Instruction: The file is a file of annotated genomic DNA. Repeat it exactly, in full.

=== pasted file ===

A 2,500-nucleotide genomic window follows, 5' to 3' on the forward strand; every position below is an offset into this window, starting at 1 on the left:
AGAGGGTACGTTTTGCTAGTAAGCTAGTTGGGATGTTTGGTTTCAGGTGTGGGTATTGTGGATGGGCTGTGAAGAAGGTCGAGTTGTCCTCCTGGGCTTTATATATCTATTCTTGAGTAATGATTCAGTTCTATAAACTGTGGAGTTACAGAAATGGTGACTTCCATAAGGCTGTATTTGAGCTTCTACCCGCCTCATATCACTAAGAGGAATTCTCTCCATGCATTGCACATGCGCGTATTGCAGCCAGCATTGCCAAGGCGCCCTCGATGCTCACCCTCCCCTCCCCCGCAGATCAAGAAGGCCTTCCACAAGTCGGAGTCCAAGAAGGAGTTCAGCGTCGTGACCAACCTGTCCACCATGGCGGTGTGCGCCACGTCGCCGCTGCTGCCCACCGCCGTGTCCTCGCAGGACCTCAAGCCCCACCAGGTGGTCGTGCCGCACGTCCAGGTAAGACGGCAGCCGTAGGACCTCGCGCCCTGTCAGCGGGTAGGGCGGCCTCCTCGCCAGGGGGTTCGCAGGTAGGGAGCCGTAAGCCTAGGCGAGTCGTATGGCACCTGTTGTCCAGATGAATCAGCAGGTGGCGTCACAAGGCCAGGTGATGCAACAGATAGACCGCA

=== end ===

A 2,500-nucleotide genomic window follows, 5' to 3' on the forward strand; every position below is an offset into this window, starting at 1 on the left:
AGAGGGTACGTTTTGCTAGTAAGCTAGTTGGGATGTTTGGTTTCAGGTGTGGGTATTGTGGATGGGCTGTGAAGAAGGTCGAGTTGTCCTCCTGGGCTTTATATATCTATTCTTGAGTAATGATTCAGTTCTATAAACTGTGGAGTTACAGAAATGGTGACTTCCATAAGGCTGTATTTGAGCTTCTACCCGCCTCATATCACTAAGAGGAATTCTCTCCATGCATTGCACATGCGCGTATTGCAGCCAGCATTGCCAAGGCGCCCTCGATGCTCACCCTCCCCTCCCCCGCAGATCAAGAAGGCCTTCCACAAGTCGGAGTCCAAGAAGGAGTTCAGCGTCGTGACCAACCTGTCCACCATGGCGGTGTGCGCCACGTCGCCGCTGCTGCCCACCGCCGTGTCCTCGCAGGACCTCAAGCCCCACCAGGTGGTCGTGCCGCACGTCCAGGTAAGACGGCAGCCGTAGGACCTCGCGCCCTGTCAGCGGGTAGGGCGGCCTCCTCGCCAGGGGGTTCGCAGGTAGGGAGCCGTAAGCCTAGGCGAGTCGTATGGCACCTGTTGTCCAGATGAATCAGCAGGTGGCGTCACAAGGCCAGGTGATGCAACAGATAGACCGCA